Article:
Photo courtesy of Magnolia Pictures


Capitalism And Feminism—At The Movies!

On ‘Support the Girls,’ ‘Crazy Rich Asians,’ ‘I Feel Pretty,’ and more

by Charles Bramesco

This year, anyone with an internet connection and an interest in the entertainment industry will have noticed a welcome spike in high-visibility studio pictures headlined by women. These films cumulatively gesture toward a brighter future for the gender, not just by imagining a world with more justly spread-around opportunity, but by imagining a world where being a woman is a pretty good time. In the big-ticket rom-com Crazy Rich Asians, our gal Rachel Chu (Constance Wu) lands her dream man and enters the 1 percent in a single fell swoop by joining his family of wealthy developers. The central heist of Ocean’s 8 affords its ladies the chance to paw at jaw-dropping jewelry, parade about in haute couture, and make off with millions, all while getting one over on a piggish man. And Amy Schumer vehicle I Feel Pretty serves up the customary happy ending—she gets the guy and the high-paying cosmetics job and a sense of self-worth! Living well, it has been said, is the best revenge.

There’s no triumphant, giving-them-what-they-want moment in Support the Girls, a new independent release with a quieter, more circumspect feminist ethic to match. We follow the harried Lisa (Regina Hall) over the course of one hectic day in her capacity as manager of Double Whammies, a Hooters clone tucked away off of a Texan highway. She does the work of between two and four people, scheduling shifts and resolving conflicts between her employees and dealing with aggressive customers and placating the restaurant’s scummy owner and handling about a half-dozen other responsibilities. Her reward? A dismissal, all because she deigned to throw an unsanctioned car wash fundraiser to scrape together a little money for a waitress in need.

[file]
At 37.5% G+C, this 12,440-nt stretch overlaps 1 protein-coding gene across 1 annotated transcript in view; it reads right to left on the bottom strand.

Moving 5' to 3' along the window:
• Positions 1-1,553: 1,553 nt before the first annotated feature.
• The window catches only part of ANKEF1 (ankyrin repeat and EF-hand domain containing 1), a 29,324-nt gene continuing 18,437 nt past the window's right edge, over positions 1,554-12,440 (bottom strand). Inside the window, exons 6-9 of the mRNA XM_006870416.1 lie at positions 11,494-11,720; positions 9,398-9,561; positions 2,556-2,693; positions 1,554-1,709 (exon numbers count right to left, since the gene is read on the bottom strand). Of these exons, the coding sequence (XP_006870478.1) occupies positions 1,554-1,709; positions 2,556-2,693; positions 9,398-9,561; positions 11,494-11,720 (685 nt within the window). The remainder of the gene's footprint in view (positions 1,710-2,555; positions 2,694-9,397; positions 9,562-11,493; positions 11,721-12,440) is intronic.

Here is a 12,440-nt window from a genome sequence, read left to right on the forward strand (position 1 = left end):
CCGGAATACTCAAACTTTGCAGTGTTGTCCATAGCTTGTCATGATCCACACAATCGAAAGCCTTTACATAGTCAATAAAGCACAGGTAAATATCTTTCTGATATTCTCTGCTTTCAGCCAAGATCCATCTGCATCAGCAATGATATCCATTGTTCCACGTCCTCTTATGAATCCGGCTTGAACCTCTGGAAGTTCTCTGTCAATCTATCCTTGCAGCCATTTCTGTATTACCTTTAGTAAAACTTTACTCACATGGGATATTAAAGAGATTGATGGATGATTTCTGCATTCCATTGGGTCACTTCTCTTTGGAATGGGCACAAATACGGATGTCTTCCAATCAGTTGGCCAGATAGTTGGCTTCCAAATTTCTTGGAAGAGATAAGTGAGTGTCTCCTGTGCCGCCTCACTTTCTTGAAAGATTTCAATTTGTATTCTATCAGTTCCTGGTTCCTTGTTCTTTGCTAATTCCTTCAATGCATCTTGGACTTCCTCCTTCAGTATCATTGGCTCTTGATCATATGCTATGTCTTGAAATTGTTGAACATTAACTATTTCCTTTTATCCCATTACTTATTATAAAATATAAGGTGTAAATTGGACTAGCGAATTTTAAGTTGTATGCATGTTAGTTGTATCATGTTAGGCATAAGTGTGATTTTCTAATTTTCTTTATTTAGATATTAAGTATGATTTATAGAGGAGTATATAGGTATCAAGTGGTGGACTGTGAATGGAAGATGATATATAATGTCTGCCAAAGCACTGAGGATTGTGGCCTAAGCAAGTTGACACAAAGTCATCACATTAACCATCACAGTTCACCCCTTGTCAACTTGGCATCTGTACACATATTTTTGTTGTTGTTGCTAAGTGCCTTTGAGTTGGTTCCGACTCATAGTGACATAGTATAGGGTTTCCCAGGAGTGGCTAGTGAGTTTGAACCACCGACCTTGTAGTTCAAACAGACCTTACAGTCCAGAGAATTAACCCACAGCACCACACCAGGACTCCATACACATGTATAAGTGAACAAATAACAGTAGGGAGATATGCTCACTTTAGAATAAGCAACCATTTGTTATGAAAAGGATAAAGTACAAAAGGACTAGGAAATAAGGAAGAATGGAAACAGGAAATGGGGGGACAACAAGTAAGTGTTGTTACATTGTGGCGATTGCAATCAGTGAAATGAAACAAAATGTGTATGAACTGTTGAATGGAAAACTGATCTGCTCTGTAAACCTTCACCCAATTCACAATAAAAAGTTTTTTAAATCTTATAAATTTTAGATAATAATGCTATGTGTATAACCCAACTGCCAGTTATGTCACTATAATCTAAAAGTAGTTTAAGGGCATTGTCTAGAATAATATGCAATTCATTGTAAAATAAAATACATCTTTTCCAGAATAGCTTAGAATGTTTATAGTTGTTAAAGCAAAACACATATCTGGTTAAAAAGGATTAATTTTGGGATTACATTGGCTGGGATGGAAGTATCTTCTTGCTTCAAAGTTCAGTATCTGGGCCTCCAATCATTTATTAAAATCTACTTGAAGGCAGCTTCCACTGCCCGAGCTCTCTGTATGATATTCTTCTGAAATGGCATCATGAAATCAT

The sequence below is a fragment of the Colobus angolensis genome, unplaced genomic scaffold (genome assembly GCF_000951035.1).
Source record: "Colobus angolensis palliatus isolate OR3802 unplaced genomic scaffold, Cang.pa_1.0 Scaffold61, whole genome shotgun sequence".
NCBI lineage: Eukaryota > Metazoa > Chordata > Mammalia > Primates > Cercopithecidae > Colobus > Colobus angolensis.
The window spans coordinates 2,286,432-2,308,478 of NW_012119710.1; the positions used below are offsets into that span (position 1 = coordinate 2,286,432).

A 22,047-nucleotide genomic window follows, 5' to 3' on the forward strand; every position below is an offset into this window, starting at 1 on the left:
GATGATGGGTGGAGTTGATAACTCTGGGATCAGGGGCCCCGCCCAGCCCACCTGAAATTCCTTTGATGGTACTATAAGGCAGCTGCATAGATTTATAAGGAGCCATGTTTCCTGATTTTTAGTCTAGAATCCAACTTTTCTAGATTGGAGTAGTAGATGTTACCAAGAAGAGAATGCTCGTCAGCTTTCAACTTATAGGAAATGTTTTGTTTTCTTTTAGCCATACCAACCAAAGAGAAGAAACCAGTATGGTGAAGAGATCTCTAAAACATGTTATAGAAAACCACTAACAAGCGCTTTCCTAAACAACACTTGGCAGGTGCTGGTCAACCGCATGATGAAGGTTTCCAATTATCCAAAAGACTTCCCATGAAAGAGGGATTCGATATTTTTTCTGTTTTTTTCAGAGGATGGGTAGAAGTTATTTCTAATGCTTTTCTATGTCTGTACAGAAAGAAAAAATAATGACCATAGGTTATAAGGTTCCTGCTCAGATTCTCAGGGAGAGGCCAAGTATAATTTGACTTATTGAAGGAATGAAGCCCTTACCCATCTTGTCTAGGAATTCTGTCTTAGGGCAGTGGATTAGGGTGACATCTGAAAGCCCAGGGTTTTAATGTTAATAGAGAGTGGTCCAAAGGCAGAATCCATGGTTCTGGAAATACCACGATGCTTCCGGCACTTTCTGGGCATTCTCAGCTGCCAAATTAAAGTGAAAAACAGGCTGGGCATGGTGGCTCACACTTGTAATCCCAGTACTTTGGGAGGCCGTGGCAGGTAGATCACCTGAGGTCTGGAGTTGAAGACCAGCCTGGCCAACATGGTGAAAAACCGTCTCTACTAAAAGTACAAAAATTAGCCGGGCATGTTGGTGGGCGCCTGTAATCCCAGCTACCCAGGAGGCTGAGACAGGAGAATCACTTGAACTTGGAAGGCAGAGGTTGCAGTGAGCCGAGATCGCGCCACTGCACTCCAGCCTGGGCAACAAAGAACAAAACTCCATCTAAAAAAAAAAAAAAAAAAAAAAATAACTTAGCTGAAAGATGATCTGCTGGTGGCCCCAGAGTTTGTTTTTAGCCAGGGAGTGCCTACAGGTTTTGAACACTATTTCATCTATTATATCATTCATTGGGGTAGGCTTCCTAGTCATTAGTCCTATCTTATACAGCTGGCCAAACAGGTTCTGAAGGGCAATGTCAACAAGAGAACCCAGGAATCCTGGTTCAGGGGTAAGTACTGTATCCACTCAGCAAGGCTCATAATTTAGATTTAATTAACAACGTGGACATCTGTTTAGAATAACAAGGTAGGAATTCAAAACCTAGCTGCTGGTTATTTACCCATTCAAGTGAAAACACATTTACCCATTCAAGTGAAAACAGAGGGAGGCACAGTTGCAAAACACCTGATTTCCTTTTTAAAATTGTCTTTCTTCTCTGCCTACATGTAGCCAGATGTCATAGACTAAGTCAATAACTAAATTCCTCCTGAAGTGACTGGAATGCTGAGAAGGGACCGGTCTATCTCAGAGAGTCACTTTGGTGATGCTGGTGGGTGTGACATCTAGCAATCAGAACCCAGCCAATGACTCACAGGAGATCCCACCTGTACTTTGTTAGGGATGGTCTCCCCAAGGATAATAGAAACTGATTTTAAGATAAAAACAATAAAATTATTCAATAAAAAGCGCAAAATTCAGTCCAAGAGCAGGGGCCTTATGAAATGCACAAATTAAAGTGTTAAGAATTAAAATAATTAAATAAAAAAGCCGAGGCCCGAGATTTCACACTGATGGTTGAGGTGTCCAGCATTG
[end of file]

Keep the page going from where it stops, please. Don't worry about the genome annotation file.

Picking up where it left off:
It’s apparent, though, that this rationale is a cover for the owner’s real issue: Lisa has gotten a little too independent for his liking. Herein lies the crux of the film—capital and the hostile architecture of capitalism are a distinctly feminist concern. Support the Girls organizes itself around a crucial idea that films with a more prominent profile have denied, even as they rack up accolades for their progressive leanings. For the vast majority of real women, who do not marry princely real estate heirs or get life-changing head injuries or pull off a daring heist at the Met Ball, money hangs on the neck like a yoke. The need to get a regular check feels as natural and involuntary as the need to breathe, and eventually comes to supersede little things like dignity and a sense of self.